Mandatory inquests urged when police kill


TORONTO – Coroner’s inquests should be mandatory whenever police kill someone by gunning them down or through other use of force, a review of police oversight in Ontario recommended on Thursday.

In addition, the Independent Police Oversight Review is calling for the province’s Special Investigations Unit to report publicly on all its investigations, including providing detailed accounts in those cases where no charges are laid against an officer.

The recommendations by Appeal Court Justice Michael Tulloch, who headed the review, are among 129 in his 263-page report.

“Police oversight, the police and the communities they serve are inextricably intertwined,” Tulloch states. “Modern policing, after all, is founded on public trust.”

Tulloch spent much of the past year looking at the three civilian agencies charged with overseeing police in Ontario with a view to enhancing their efficiency and credibility.

Among the frequently maligned agencies, the best known is the Special Investigations Unit — or SIU — which investigates when police kill someone, cause serious injury, or are accused of sexual assault.

Tulloch recommends legislating when police must call in the SIU and an officers’ obligations to co-operate with the agency. The SIU should be notified any time an officer fires at a person — regardless of the outcome — and the agency should have the power to lay charges on its own, he says.

To encourage officers to raise concerns about the conduct of their colleagues, the review urges the government to ensure effective whistleblower protections are in place to allow internal complaints “without fear of reprisal.”

The SIU has faced criticism over its penchant for secrecy and its use of ex-police officers as investigators, but Tulloch says he is not prepared to suggest a ban on former officers working for the agency or for another police oversight agency, the Office of the Independent Police Review Director — the OIPRD.

It’s important, he says, to look at individuals and their skills rather than their former jobs given that non-officers could be biased as well.

“That said, I recommend that the oversight bodies should do more to increase their complement of high quality investigators who do not have a background in policing,” Tulloch states in his report.

The SIU should only release the names of subject officers if charges are laid, he says, as generally happens with civilians under investigation.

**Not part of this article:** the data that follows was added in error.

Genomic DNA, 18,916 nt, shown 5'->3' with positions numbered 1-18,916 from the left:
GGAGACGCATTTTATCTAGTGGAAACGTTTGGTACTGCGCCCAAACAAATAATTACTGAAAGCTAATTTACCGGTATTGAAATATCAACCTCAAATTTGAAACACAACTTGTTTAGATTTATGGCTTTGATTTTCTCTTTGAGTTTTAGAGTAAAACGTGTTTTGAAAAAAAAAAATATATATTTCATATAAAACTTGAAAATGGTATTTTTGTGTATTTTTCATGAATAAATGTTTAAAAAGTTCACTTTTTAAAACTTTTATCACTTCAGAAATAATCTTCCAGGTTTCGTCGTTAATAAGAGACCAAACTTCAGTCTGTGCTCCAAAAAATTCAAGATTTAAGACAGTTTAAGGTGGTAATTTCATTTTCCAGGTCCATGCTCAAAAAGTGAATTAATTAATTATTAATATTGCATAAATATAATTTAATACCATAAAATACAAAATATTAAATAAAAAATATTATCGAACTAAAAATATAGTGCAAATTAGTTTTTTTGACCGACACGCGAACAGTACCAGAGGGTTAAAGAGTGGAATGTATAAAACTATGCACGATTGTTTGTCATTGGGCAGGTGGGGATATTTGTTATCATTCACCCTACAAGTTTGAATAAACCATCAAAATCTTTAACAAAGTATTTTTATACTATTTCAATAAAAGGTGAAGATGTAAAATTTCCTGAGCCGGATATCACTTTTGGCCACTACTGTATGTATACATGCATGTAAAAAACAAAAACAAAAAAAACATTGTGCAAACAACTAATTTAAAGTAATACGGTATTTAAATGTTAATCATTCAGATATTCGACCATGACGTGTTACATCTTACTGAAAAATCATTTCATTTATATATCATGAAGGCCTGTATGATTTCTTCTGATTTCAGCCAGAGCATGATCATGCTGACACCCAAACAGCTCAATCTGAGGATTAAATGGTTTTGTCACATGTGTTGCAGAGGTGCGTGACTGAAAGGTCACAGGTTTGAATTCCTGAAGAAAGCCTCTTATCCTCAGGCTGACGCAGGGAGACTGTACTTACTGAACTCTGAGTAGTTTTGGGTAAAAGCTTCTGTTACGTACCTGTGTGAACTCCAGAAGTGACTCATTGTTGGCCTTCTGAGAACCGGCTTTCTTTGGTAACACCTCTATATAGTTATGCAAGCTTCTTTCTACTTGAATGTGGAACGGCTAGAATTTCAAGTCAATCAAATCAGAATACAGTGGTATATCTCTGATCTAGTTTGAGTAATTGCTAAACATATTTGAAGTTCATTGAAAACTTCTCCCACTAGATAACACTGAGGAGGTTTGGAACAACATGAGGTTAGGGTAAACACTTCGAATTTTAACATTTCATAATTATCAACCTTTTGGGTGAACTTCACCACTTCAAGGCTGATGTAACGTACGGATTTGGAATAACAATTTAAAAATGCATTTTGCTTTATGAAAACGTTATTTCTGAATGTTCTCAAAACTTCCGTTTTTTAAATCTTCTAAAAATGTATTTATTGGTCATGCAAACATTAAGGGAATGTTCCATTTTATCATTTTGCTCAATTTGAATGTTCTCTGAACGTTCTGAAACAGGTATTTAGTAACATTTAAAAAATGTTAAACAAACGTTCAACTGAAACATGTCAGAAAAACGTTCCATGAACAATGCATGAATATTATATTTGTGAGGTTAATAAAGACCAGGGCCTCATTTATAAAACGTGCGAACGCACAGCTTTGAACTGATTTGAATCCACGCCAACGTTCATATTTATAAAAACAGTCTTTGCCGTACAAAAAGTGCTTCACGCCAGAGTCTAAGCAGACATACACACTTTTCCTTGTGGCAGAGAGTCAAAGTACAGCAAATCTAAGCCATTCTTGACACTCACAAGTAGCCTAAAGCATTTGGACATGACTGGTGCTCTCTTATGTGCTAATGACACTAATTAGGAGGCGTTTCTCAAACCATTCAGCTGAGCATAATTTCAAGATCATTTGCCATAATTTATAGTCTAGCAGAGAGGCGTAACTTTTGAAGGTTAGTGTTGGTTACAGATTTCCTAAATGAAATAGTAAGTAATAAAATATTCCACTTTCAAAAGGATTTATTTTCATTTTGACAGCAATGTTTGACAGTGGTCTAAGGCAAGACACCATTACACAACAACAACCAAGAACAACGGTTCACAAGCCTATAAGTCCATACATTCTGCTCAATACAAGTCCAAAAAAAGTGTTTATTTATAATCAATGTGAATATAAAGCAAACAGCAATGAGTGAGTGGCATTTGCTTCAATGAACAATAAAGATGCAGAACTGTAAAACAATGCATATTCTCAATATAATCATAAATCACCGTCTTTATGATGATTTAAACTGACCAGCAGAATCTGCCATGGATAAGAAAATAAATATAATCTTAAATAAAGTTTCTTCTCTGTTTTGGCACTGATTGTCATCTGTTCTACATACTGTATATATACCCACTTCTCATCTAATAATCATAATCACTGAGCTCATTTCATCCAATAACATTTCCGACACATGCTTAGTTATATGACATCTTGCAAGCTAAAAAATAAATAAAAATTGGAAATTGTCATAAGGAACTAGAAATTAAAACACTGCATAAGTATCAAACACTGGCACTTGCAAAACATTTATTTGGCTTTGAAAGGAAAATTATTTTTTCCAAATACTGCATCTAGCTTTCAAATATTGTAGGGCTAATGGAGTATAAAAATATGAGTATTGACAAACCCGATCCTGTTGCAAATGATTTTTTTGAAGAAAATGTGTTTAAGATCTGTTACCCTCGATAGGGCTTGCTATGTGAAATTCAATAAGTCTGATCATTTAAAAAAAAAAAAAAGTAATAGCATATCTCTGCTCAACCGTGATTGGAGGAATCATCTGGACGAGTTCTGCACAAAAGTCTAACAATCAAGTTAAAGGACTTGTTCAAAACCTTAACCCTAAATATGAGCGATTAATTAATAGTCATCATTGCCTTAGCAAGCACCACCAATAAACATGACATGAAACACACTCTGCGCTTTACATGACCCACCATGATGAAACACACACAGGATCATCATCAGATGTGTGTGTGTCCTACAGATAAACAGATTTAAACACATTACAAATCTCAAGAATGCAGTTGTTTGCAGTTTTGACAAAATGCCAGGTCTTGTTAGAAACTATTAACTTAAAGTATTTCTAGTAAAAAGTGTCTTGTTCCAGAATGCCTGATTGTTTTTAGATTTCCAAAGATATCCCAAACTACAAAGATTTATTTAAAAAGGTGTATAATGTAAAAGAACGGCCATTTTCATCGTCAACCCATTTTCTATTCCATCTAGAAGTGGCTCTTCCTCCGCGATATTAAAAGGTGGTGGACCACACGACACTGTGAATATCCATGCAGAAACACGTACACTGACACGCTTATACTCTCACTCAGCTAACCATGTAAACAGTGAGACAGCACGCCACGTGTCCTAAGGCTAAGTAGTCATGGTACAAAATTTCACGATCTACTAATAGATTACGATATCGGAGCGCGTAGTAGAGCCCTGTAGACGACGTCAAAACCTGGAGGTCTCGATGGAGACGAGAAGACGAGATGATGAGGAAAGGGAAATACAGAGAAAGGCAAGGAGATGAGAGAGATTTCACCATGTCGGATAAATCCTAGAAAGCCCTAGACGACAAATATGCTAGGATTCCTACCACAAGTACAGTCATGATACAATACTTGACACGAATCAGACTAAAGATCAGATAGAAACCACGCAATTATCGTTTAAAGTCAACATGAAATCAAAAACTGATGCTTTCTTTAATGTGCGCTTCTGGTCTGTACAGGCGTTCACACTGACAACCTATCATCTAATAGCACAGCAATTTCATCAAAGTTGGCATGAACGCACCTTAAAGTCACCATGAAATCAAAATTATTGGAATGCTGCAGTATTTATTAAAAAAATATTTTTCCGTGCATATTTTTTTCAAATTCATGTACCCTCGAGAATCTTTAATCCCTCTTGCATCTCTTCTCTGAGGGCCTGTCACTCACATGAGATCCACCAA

Tulloch also urges the SIU wrap up investigations within 120 days. He also wants the agency to release past reports in those cases where police killed someone, as part of a detailed reporting mandate that allows the public to understand its decisions.

“Public accountability is a crucial foundation of the SIU,” he says.

In terms of the OIPRD, Tulloch calls for changes that include giving it a new name, and the power to investigate potential officer misconduct without a formal complaint, and to lay disciplinary charges, currently a task usually left to an officer’s chief.

Officers should be required by law to co-operate with its investigations, the report states, and the complaints process itself should be made more accessible to the public.

“I heard that this was not always the case,” he says.

Among Tulloch’s most far-reaching recommendations are those that focus on the police disciplinary process.

Exclusive responsibility for adjudicating discipline arising out of public complaints should be given to a reworked Ontario Civilian Police Commission, currently the least known of the three civilian oversight agencies, Tulloch says.

Independent prosecutors and adjudicators selected by the Ministry of the Attorney General should handle public complaints, and appeal of misconduct decisions would go to Divisional Court.

The agency, which would be stripped of its non-adjudicative functions, should publicize the results of charges and track officers who are subject of multiple complaints, the report recommends.

Overall, Tulloch recommends legislation for the three oversight bodies that is separate from the Police Services Act, as is currently the case. All three should also fall under the auspices of the provincial ombudsman, he says.

The review also urges the three agencies develop greater social and cultural competency, and be tasked with collecting demographic data such as gender, age, race religion, ethnicity.

“Data collection offers many benefits,” Tulloch says. “It supports evidence-based public policy and decision making (and) promotes accountability and transparency.”

During his review, Tulloch heard from more than 1,500 individuals in 18 public consultations and at more than 130 private meetings.


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